Surgery was performed by eight surgeons, although the senior author (MV) performed 53 (71%) of the 75 repairs. The supraspinatus tendon alone was involved in 40 patients (Table 1). Although 20 tears were repaired directly with nonabsorbable suture (Mersilene®; Ethicon Inc, Somerville, NJ), for 55, repair was performed with a free tendon graft (long plantaris tendon in 42 and long extensor tendon of the second and third toes in 13) [34, 36]. A tendon graft was used mostly as strong suture material to reattach the torn tendon to the bone more accurately. We believed, especially in old retracted rotator cuff tears, a free tendon graft would hold better than rather thin suture material [34, 36]. At least 20 of the surgeries actually were repairs, because 20 to 30 years ago we used a tendon graft in almost all old retracted cases. Today, we see those cases less often. For better observation, anterior acromioplasty according to Neer [29] and Fealy et al. [10] was performed in 20 patients, acromial osteotomy according to DeBeyre et al. [7] in 43, and acromioplasty and acromial osteotomy combined in three; 20 patients had biceps tenodesis.

Table 1

Table 1

Postoperatively, the arm was immobilized in an abduction splint for an average of 6 weeks (range, 5-7 weeks). The elbow was mobilized on the first postoperative day. Passive mobilization of the arm was started at 2 weeks on the splinted arm, ie, the patient, using the other hand or another person lifting the arm 10 to 20 cm upward to prevent adhesions. After immobilization, all patients visited the hospital for 2 to 4 days of intensive supervised physiotherapy including pool exercises. Physiotherapy continued for 1 to 3 months as an outpatient, and in some cases, even longer.

The patients routinely came to their followup visit 1 and 2 months after the mobilization period. Normally, most returned or already had returned to work by the 2-month visit (3.5 months after surgery). The next visit was scheduled after 3 months, but if the patient was unable to work, the visit was scheduled after 1 month. At every visit, active and passive ROM, shoulder strength by manual testing without a spring balance, and pain were recorded.

Questionnaires (Appendix) were mailed to the patients along with the invitation to participate in the study. The questionnaire comprised questions concerning demographics, subjective satisfaction measured on a 5-point Likert scale (1 = very satisfied and 5 = very unsatisfied), and symptoms of the surgically treated shoulder including pain evaluation on a visual analog scale (VAS) (range, 0-10; 0 = no pain and 10 = maximal, intensive pain) [31]. Patients also received the Simple Shoulder Test questionnaire [25]. The patients completed these questionnaires at home and returned them at followup. Their answers were checked during the followup visit.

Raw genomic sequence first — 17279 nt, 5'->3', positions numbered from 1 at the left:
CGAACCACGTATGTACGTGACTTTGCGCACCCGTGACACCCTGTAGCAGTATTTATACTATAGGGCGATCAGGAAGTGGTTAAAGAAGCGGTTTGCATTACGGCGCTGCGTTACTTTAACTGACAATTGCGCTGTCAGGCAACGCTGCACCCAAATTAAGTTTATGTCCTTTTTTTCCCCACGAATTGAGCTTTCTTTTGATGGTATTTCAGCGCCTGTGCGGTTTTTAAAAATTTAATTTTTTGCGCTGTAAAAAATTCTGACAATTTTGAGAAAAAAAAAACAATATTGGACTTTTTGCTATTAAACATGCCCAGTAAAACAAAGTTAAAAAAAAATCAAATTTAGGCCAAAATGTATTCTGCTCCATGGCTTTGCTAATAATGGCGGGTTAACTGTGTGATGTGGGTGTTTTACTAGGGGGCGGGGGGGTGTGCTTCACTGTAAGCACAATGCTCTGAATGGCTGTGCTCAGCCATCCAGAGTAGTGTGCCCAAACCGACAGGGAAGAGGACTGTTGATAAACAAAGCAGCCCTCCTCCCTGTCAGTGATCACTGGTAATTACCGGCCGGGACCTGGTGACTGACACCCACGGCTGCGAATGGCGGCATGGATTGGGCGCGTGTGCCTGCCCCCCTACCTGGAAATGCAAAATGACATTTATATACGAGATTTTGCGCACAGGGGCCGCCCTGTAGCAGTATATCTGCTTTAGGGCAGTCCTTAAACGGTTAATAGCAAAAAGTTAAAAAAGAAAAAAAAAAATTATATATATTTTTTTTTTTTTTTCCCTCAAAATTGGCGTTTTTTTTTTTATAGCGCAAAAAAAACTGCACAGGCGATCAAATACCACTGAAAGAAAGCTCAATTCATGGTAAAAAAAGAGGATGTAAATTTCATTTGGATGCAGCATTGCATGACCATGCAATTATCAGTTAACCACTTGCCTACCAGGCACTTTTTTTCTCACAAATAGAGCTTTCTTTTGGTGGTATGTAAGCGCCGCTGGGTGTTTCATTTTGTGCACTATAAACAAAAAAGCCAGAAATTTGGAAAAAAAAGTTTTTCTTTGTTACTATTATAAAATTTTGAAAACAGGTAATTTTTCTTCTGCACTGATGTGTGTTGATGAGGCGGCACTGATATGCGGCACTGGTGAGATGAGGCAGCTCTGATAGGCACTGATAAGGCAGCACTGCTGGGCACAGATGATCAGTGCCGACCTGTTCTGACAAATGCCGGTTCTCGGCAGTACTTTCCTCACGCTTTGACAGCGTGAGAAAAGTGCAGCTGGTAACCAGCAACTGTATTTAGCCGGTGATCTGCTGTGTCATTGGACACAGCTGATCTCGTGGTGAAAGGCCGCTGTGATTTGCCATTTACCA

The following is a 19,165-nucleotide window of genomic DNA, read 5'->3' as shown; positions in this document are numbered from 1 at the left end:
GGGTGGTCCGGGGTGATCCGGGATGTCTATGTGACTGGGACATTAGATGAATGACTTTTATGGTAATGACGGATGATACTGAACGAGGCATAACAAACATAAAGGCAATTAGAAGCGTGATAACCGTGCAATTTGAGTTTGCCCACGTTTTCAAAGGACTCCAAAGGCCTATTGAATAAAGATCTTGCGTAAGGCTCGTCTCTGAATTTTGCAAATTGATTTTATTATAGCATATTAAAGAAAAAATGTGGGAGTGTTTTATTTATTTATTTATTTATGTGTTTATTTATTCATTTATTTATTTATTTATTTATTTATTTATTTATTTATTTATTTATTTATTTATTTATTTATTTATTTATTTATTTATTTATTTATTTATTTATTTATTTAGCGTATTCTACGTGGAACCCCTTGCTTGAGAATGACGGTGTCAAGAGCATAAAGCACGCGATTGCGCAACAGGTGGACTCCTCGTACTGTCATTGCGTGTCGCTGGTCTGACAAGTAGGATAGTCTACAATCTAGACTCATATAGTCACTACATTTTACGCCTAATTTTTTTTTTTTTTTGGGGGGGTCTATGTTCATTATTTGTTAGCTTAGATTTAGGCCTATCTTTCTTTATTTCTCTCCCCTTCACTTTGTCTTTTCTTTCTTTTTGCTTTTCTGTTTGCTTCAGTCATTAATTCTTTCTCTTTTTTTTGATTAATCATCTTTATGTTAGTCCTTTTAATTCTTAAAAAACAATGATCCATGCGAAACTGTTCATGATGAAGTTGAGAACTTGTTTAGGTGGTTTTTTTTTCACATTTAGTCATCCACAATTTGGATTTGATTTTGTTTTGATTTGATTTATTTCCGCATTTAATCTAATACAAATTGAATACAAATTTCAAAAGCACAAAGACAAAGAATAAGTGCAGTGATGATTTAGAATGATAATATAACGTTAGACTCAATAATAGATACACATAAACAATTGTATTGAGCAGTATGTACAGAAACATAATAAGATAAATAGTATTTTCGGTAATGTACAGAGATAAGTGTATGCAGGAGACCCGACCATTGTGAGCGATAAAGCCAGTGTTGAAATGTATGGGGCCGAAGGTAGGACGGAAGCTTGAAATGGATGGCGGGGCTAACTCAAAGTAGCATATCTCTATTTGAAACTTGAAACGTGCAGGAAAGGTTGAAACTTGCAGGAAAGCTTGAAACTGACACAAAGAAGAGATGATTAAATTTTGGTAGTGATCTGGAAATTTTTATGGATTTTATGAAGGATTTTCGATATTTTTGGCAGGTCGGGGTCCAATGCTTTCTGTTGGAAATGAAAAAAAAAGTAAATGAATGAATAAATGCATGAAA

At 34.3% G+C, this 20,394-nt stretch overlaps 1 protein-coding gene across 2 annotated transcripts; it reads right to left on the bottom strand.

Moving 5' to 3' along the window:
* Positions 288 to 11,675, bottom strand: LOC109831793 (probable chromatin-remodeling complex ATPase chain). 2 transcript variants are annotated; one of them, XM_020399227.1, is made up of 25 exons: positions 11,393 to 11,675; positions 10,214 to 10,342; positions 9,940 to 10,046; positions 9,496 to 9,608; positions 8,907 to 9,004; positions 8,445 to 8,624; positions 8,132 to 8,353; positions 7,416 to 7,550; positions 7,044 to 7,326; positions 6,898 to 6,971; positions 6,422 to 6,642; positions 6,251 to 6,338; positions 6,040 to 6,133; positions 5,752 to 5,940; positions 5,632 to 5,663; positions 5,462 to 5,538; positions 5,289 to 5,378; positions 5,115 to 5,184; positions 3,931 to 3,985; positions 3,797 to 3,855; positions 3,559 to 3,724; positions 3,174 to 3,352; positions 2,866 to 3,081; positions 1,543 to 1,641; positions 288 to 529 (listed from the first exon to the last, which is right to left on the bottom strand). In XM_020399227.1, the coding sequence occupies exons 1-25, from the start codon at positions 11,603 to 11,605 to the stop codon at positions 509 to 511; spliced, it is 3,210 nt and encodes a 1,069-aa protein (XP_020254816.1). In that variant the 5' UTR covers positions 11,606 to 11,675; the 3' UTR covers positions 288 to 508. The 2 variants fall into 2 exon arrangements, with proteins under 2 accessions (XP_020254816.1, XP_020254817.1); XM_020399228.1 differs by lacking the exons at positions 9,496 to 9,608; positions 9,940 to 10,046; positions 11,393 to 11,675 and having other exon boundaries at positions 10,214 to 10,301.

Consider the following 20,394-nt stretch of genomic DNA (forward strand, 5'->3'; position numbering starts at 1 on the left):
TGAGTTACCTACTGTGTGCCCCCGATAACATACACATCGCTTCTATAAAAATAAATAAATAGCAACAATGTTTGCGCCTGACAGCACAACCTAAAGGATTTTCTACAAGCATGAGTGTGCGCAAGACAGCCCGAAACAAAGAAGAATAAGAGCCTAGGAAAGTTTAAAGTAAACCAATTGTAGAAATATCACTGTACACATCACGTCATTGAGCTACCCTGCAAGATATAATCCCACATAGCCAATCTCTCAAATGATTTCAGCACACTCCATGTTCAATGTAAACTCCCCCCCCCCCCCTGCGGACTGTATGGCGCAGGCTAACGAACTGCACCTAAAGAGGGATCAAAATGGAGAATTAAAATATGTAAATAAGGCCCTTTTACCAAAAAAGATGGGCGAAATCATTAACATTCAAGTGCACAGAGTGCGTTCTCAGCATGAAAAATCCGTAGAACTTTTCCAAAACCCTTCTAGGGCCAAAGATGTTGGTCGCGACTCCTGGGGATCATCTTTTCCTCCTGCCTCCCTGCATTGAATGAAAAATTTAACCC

All 75 patients underwent a physical examination preoperatively, postoperatively, and at the final followup. ROM of both shoulders was measured with a goniometer, and muscle strength was measured with the same Salter spring balance used preoperatively [27, 34, 36]. During measurements, the patient was seated, but abduction strength measurement of the arm at a 30° angle was performed with the patient standing. The last postoperative routine clinical followup was approximately 6 months after surgery. At the final followup, the physical examination was performed by an independent observer (NB). Presence of a painful arc sign was indicated by yes or no. Shoulder function was assessed with the Constant-Murley score [6]; absolute and age- and gender-related scores were calculated [21].

Analysis of the radiographs was performed by independent blinded experienced observers (ML, KT) who did not know the history or clinical signs of the patients and did not see the patients. AP radiographs of the shoulder in internal and external rotation of the arm and a supraspinatus outlet view were taken at the last followup. The presence of acromial nonunion was yes or no. Classification of acromioclavicular osteoarthritis was by the three-grade classification of Bonsell et al. [3]. For evaluation of osteoarthritis in the glenohumeral joint, we used a modified version of the grading system of Samilson and Prieto [33], placing moderate and severe osteoarthritis in the same group, and resulting in a three-grade classification for the glenohumeral joint.

We computed the means of continuous data (ranges in parentheses). A paired t test was used to compare differences in continuous outcomes (VAS, ROM, muscle strength) between the different evaluation periods. ANOVA was used to evaluate the association between patient satisfaction and ROM, muscle strength, or function. The same procedure was used to analyze the association between radiographic findings and ROM, painful arc, or function.

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Alleviation of pain seemed to be the most important factor concerning patient satisfaction at the last followup. The mean pain score on the VAS was 3.7 (range, 0-10) during activity, 1.5 (range, 0-10) at rest, and 2.1 (range, 0-10) at night (Table 2). Alleviation of pain lasted, on average, 14 years. For 28 patients (37%), at the last followup 20 years after surgery, symptoms were still absent. In nine of 47 patients, the shoulder had been asymptomatic more than 20 years; one patient had been without symptoms until 24.4 years and had been symptomatic only a few months.

Table 2

Table 2

Subjective satisfaction was high, although many patients had mild or moderate pain; 40 (53%) were very satisfied and 21 (28%) were satisfied (Table 3).

Table 3

Table 3

Active range of flexion and abduction improved postoperatively but at final followup again had deteriorated (Table 4). ROM in external rotation decreased (p < 0.004) between preoperative ROM and last followup. ROM measurements were associated with patients' satisfaction at last followup (Table 3). The better the flexion, abduction, and external rotation were, the more satisfied the patient was.

Table 4

Table 4

Mean abduction and shoulder strength increased during the first 6 months postoperatively by 20% to 29%. However, strength decreased over long-term followup, so that at the last followup strength had decreased by 16% to 19% compared with preoperative strength. However, the strength of the contralateral shoulder also decreased during followup, even more than that of the treated shoulder (by 33% to 44%). No association emerged between patients' subjective satisfaction and muscle strength.